Law & Policy: Drugs & Alcohol
- 'Keg Race' Led Cornell to Nix Men's Fall Lax Season
by Paul Steinbach September 2013
Monday marked the beginning of National Hazing Prevention Week. The day also brought word that a Cornell University investigation into alleged hazing activity within its men's lacrosse program concluded that upperclassmen had coerced freshmen into drinking beer as part of a "keg race," which resulted in several players vomiting.
- Hazing Leads Skidmore to Cancel Spring Soccer Season
by Paul Steinbach February 2013
Skidmore College officials informed the school's men's soccer team Thursday that its spring schedule had been cancelled following an investigation into an off-campus hazing incident last fall.
- NFL to Players: Pot Now Legal for Some, But Don't Smoke It
by Michael Popke — AB Managing Editor November 2012
Just because recreational marijuana is now legal in Colorado and Washington - thanks to voters approving constitutional amendments in those states Tuesday - doesn't mean NFL players can smoke it.
- 'Life of an Athlete' Helps Kids Make Smart Choices
by Michael Popke October 2011
On the final Saturday night in September, a group of student-athletes from Sun Prairie (Wis.) High School hosted the first all-school "dry party" - three hours of open gym and swim, inflatable jousting, plenty of pizza and college football on TV in the commons, with members of the football, soccer, volleyball and dance booster clubs donating their time and resources.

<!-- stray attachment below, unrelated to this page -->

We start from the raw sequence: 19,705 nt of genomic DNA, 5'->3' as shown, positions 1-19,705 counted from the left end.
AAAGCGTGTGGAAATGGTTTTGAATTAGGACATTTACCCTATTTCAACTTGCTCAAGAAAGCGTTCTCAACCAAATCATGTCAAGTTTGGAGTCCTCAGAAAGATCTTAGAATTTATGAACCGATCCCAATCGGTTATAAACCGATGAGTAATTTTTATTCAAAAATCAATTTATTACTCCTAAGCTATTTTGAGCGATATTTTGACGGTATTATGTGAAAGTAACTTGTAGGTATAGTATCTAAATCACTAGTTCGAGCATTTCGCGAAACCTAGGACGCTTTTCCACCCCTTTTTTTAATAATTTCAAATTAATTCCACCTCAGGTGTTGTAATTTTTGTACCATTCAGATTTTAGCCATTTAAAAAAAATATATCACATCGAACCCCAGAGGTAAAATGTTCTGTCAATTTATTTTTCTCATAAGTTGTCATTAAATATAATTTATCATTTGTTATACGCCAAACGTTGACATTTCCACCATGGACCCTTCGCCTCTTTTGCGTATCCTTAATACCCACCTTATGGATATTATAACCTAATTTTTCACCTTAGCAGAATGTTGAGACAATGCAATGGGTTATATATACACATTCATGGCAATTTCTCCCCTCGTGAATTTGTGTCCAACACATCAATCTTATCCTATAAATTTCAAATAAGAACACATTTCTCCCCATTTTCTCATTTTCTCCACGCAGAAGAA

- Evidence Suggests Marijuana Use Is Up Among College Student-Athletes
by Paul Steinbach July 2011
In June, federal prosecutors in Alexandria, Va., snuffed out a $2 million drug trafficking ring that allegedly recruited student-athletes to market California-grown marijuana on college campuses in Virginia and 10 other states.
- Selling Alcohol to Fight Alcohol Abuse
by Paul Steinbach May 2011
Oliver Luck says he wasn't particularly cognizant of the drinking culture surrounding West Virginia University football games 30 years ago when he quarterbacked the Mountaineers.
- AP: Testing for PEDs Inconsistent at College Level
by Paul Steinbach March 2011
The Associated Press has reviewed the policies for performance-enhancing drug testing at 51 American colleges and universities, as well as those of the NCAA and individual conferences, and found little consistency tying them together. School policies vary widely, and while some conferences augment the NCAA's umbrella drug-testing program, others offer nothing in addition to the association's efforts to test athletes on campus and at its own sanctioned events.
- Blog: In Search of a New St. Patrick's Day Tradition
by Mary Helen Sprecher March 2011
St. Patrick's Day is on the horizon, meaning that soon, a huge number of people will feel compelled to immerse themselves in what they fervently believe is a great example of the Irish culture.
- Tailgating Causes Trouble at Reliant Park
by Andrew Cohen October 2010
The game-day tradition of tailgating by fans without tickets is a problem for the Houston Texans.
- Athlete Suspended for HGH Dead in Apparent Suicide
by Michael Popke September 2010
Former Great Britain rugby league player Terry Newton, who in February became the first athlete in the world suspended for testing positive for human growth hormone, was found dead at his home in England on Sunday afternoon. The British Broadcasting Company reports that Newton, in the midst of a two-year suspension by the United Kingdom Anti-Doping Agency, hung himself.